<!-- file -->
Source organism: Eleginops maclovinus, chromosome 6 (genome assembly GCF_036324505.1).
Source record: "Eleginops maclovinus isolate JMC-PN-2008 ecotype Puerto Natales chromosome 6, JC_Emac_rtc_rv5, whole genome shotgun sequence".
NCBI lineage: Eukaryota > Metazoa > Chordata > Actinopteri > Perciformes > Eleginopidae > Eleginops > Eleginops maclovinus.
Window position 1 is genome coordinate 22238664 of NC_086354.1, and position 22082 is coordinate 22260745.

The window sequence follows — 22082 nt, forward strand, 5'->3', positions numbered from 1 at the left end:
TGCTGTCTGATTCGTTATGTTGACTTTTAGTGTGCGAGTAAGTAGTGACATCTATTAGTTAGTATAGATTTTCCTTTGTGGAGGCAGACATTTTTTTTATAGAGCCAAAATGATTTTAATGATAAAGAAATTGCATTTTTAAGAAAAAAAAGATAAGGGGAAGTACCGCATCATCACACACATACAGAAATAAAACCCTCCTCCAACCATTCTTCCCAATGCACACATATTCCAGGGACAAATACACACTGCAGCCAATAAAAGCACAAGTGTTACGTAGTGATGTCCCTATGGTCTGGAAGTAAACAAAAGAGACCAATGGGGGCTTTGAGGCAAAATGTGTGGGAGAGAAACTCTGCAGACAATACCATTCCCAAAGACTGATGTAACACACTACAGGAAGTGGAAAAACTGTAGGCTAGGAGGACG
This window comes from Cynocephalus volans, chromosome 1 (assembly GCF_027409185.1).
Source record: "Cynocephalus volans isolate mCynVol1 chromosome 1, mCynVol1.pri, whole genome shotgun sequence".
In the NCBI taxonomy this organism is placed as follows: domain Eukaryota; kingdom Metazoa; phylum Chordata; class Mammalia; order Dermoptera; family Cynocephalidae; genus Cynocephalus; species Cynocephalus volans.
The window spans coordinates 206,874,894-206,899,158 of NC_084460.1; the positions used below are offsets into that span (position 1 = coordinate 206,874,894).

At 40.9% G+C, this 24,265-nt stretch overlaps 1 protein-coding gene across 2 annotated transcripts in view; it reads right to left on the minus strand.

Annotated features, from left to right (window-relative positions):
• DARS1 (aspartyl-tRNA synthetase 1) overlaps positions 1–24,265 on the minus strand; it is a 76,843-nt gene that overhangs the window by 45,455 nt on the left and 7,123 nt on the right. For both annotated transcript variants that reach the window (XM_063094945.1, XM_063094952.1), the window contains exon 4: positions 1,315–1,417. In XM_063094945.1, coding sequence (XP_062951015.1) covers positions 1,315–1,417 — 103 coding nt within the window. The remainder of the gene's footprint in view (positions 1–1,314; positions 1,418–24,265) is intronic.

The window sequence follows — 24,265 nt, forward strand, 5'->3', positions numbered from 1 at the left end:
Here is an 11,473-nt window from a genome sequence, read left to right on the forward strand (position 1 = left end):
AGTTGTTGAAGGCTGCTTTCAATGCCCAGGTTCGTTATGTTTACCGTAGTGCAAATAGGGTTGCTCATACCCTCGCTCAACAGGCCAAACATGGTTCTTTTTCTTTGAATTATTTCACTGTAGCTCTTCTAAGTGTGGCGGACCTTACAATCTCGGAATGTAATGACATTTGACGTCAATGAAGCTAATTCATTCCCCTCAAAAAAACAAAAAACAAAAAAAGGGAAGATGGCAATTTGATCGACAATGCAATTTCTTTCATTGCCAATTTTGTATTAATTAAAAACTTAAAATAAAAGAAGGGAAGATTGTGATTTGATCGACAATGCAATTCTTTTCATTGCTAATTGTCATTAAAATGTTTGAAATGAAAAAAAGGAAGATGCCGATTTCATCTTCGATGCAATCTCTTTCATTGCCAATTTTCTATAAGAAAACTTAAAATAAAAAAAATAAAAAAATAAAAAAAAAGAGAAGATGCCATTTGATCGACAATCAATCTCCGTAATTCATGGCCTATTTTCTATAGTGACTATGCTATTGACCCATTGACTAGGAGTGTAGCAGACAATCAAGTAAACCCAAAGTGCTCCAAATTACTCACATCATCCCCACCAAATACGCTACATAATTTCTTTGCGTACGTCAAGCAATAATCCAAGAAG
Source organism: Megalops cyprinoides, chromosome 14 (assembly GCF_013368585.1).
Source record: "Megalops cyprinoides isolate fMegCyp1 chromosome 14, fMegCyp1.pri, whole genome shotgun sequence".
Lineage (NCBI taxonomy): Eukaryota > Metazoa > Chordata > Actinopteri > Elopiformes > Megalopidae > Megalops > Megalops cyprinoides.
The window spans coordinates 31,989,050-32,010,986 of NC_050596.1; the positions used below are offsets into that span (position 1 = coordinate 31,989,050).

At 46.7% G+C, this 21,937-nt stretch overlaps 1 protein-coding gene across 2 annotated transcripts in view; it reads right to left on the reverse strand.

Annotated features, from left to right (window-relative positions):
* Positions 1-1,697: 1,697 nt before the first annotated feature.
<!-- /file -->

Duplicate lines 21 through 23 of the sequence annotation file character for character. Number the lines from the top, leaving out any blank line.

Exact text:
At 46.7% G+C, this 21,937-nt stretch overlaps 1 protein-coding gene across 2 annotated transcripts in view; it reads right to left on the reverse strand.

Annotated features, from left to right (window-relative positions):
* Positions 1-1,697: 1,697 nt before the first annotated feature.